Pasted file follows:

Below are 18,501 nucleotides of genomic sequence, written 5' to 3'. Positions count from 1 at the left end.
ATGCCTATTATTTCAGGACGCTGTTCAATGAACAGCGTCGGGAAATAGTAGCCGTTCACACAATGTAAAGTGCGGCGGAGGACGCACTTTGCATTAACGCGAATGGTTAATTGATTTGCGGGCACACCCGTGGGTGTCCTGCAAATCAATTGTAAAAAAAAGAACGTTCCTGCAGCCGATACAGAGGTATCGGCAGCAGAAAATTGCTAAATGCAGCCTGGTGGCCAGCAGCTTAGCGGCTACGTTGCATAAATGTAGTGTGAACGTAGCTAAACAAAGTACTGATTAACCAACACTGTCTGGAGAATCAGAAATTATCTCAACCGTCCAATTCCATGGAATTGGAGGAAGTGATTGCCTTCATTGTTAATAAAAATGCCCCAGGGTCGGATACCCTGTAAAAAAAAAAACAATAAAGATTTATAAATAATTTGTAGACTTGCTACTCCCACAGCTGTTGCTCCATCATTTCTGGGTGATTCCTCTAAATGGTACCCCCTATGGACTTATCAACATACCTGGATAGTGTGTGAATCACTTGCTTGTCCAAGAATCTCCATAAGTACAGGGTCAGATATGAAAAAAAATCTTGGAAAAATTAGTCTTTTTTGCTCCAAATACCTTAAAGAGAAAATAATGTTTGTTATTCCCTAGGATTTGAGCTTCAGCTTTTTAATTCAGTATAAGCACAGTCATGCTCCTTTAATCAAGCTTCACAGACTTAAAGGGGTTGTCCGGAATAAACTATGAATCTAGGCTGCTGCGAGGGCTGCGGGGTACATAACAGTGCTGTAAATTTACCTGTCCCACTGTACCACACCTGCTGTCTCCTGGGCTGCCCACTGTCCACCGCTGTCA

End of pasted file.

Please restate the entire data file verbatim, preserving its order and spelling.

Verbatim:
Below are 18,501 nucleotides of genomic sequence, written 5' to 3'. Positions count from 1 at the left end.
ATGCCTATTATTTCAGGACGCTGTTCAATGAACAGCGTCGGGAAATAGTAGCCGTTCACACAATGTAAAGTGCGGCGGAGGACGCACTTTGCATTAACGCGAATGGTTAATTGATTTGCGGGCACACCCGTGGGTGTCCTGCAAATCAATTGTAAAAAAAAGAACGTTCCTGCAGCCGATACAGAGGTATCGGCAGCAGAAAATTGCTAAATGCAGCCTGGTGGCCAGCAGCTTAGCGGCTACGTTGCATAAATGTAGTGTGAACGTAGCTAAACAAAGTACTGATTAACCAACACTGTCTGGAGAATCAGAAATTATCTCAACCGTCCAATTCCATGGAATTGGAGGAAGTGATTGCCTTCATTGTTAATAAAAATGCCCCAGGGTCGGATACCCTGTAAAAAAAAAAACAATAAAGATTTATAAATAATTTGTAGACTTGCTACTCCCACAGCTGTTGCTCCATCATTTCTGGGTGATTCCTCTAAATGGTACCCCCTATGGACTTATCAACATACCTGGATAGTGTGTGAATCACTTGCTTGTCCAAGAATCTCCATAAGTACAGGGTCAGATATGAAAAAAAATCTTGGAAAAATTAGTCTTTTTTGCTCCAAATACCTTAAAGAGAAAATAATGTTTGTTATTCCCTAGGATTTGAGCTTCAGCTTTTTAATTCAGTATAAGCACAGTCATGCTCCTTTAATCAAGCTTCACAGACTTAAAGGGGTTGTCCGGAATAAACTATGAATCTAGGCTGCTGCGAGGGCTGCGGGGTACATAACAGTGCTGTAAATTTACCTGTCCCACTGTACCACACCTGCTGTCTCCTGGGCTGCCCACTGTCCACCGCTGTCA